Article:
Limiting Damage: Fragile X symptoms modulated in mice

By cutting in half the activity of a gene, scientists corrected many symptoms of a genetic defect in mice analogous to fragile X syndrome, a leading cause of inherited mental retardation in people.

The research suggests a new target for drug therapy for the condition, which is currently untreatable. However, it remains uncertain whether such drugs would benefit adults who have the disease. And it would take years of clinical trials to show whether drugs could check the disease’s progress in infants with the genetic defect.

“I don’t think we’d be able to retrospectively correct the derailment of neural development that has occurred over decades” in adults, says lead scientist Mark Bear of the Massachusetts Institute of Technology. However, adults with the disease also suffer from abnormal signaling between nerves. A drug that targets the gene Bear’s team studied, which makes a protein called metabotropic glutamate receptor 5 (mGluR5), might be able to restore some mental functioning by improving this signaling, he says.

Research on mGluR5 “does show that a pharmacological therapy could work, that this receptor is a good target,” Bear says. A company that Bear cofounded, Seaside Therapeutics of Cambridge, Mass., is planning to start human-safety trials next year for a drug that reduces mGluR5 activity.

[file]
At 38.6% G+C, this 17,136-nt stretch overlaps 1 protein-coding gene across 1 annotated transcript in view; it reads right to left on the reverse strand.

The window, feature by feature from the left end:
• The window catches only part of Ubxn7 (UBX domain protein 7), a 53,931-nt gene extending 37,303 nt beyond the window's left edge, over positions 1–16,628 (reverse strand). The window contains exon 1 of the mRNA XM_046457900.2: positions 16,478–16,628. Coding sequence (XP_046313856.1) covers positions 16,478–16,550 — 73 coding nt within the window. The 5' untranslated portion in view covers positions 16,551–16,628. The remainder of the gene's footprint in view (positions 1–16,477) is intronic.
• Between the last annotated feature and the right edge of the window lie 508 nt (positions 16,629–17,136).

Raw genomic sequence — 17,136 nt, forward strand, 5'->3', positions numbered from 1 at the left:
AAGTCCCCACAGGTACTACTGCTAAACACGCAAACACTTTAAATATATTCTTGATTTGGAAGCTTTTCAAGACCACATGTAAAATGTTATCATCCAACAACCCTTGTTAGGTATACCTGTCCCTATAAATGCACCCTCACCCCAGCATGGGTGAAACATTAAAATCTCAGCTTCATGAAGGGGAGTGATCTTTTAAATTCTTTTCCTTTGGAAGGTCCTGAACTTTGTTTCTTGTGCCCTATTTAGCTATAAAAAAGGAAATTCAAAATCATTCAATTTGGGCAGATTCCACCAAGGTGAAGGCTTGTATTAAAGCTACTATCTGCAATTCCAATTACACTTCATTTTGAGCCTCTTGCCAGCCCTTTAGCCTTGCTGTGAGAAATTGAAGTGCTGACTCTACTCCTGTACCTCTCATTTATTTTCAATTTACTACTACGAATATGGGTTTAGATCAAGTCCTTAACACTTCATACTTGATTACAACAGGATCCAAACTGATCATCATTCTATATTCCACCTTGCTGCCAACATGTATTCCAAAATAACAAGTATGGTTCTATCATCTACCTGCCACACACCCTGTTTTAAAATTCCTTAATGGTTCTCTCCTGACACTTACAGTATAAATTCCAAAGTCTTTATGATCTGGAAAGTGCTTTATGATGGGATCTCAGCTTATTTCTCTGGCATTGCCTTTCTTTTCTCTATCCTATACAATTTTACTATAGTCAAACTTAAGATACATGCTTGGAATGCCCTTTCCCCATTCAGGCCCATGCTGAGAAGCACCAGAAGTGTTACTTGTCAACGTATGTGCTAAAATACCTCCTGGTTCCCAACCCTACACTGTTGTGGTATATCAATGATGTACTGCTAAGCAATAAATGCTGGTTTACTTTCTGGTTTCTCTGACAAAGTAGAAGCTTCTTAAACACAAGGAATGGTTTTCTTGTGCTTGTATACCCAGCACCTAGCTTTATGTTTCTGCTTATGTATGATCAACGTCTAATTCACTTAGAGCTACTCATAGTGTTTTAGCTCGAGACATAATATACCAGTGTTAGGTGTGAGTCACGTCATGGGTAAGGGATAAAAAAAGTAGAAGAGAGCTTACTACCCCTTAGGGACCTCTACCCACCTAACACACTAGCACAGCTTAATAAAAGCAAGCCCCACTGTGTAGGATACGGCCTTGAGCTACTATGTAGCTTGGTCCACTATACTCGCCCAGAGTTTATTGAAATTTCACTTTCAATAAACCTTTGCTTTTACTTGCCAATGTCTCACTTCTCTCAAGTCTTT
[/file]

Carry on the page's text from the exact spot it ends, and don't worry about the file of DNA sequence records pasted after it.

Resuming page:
Mutations in a gene called fragile X mental retardation 1 (FMR1) cause the syndrome. The gene lies on the X chromosome, so girls can carry the mutation on one of their two X chromosomes without harm. Boys, who have only one X chromosome, develop symptoms about 3 years after birth if they have the mutation.

Normally, FMR1 throttles down protein production in the brain’s nerve cells, so people without a functioning FMR1 gene produce excess protein. According to one theory, the toxic buildup of protein leads to the symptoms of fragile X.

Because mGluR5 accelerates protein synthesis in the brain, tempering mGluR5 activity could offset the effects of the FMR1 mutation and restore protein production to normal levels.

That’s exactly what Bear’s team found when they created a strain of mice that had the mutated fragile X gene and in which mGluR5 production was cut in half. Protein synthesis in the animals’ brains was normal, as were the nerves themselves, which normally have an excess of spiny structures in mice and in people with the mutated gene. Several other symptoms of the disease were also absent, including fast body growth, seizures, and memory problems, the team reports in the Dec. 20 Neuron.

However, the mice with reduced mGluR5 activity still had oversized testicles, a typical trait of fragile X.

“[The study] is very well done,” comments Stephen Warren of Emory University in Atlanta who has done related research on fragile X syndrome. “It’s not entirely clear whether a drug would be a cure,” Warren says, but he notes that a drug that targets mGluR5 might offer some benefit for patients, especially if treatment were started early in childhood.